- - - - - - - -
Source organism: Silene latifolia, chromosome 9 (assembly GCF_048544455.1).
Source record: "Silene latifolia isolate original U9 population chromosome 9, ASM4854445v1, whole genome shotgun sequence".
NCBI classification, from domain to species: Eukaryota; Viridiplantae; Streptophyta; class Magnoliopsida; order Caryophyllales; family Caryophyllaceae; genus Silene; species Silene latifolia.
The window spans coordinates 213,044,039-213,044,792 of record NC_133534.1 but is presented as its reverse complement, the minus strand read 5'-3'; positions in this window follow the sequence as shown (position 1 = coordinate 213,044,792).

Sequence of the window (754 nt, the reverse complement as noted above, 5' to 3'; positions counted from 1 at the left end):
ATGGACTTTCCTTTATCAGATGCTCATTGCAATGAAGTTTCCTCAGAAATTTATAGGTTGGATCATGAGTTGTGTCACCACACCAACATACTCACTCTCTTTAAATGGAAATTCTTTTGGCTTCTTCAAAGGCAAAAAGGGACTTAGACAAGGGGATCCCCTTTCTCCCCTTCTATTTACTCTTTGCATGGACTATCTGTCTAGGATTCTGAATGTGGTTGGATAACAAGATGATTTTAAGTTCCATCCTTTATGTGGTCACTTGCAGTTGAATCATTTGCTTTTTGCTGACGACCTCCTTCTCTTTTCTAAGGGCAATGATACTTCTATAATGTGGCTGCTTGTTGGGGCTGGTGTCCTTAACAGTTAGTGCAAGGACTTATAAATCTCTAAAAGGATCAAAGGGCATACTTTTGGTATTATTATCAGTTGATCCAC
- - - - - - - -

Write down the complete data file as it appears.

Source organism: Silene latifolia, chromosome 9 (assembly GCF_048544455.1).
Source record: "Silene latifolia isolate original U9 population chromosome 9, ASM4854445v1, whole genome shotgun sequence".
NCBI classification, from domain to species: Eukaryota; Viridiplantae; Streptophyta; class Magnoliopsida; order Caryophyllales; family Caryophyllaceae; genus Silene; species Silene latifolia.
The window spans coordinates 213,044,039-213,044,792 of record NC_133534.1 but is presented as its reverse complement, the minus strand read 5'-3'; positions in this window follow the sequence as shown (position 1 = coordinate 213,044,792).

Sequence of the window (754 nt, the reverse complement as noted above, 5' to 3'; positions counted from 1 at the left end):
ATGGACTTTCCTTTATCAGATGCTCATTGCAATGAAGTTTCCTCAGAAATTTATAGGTTGGATCATGAGTTGTGTCACCACACCAACATACTCACTCTCTTTAAATGGAAATTCTTTTGGCTTCTTCAAAGGCAAAAAGGGACTTAGACAAGGGGATCCCCTTTCTCCCCTTCTATTTACTCTTTGCATGGACTATCTGTCTAGGATTCTGAATGTGGTTGGATAACAAGATGATTTTAAGTTCCATCCTTTATGTGGTCACTTGCAGTTGAATCATTTGCTTTTTGCTGACGACCTCCTTCTCTTTTCTAAGGGCAATGATACTTCTATAATGTGGCTGCTTGTTGGGGCTGGTGTCCTTAACAGTTAGTGCAAGGACTTATAAATCTCTAAAAGGATCAAAGGGCATACTTTTGGTATTATTATCAGTTGATCCAC